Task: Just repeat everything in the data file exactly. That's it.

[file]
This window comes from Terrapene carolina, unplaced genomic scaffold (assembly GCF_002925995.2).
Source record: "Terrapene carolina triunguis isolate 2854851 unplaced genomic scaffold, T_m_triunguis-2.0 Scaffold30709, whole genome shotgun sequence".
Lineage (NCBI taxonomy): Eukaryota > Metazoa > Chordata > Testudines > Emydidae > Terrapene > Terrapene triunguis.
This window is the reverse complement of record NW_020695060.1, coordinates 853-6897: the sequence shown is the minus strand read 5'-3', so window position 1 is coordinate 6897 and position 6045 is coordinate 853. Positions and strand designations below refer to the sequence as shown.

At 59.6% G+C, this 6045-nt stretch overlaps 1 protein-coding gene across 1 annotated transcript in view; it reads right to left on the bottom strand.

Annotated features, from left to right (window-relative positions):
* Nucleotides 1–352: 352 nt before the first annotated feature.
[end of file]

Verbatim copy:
This window comes from Terrapene carolina, unplaced genomic scaffold (assembly GCF_002925995.2).
Source record: "Terrapene carolina triunguis isolate 2854851 unplaced genomic scaffold, T_m_triunguis-2.0 Scaffold30709, whole genome shotgun sequence".
Lineage (NCBI taxonomy): Eukaryota > Metazoa > Chordata > Testudines > Emydidae > Terrapene > Terrapene triunguis.
This window is the reverse complement of record NW_020695060.1, coordinates 853-6897: the sequence shown is the minus strand read 5'-3', so window position 1 is coordinate 6897 and position 6045 is coordinate 853. Positions and strand designations below refer to the sequence as shown.

At 59.6% G+C, this 6045-nt stretch overlaps 1 protein-coding gene across 1 annotated transcript in view; it reads right to left on the bottom strand.

Annotated features, from left to right (window-relative positions):
* Nucleotides 1–352: 352 nt before the first annotated feature.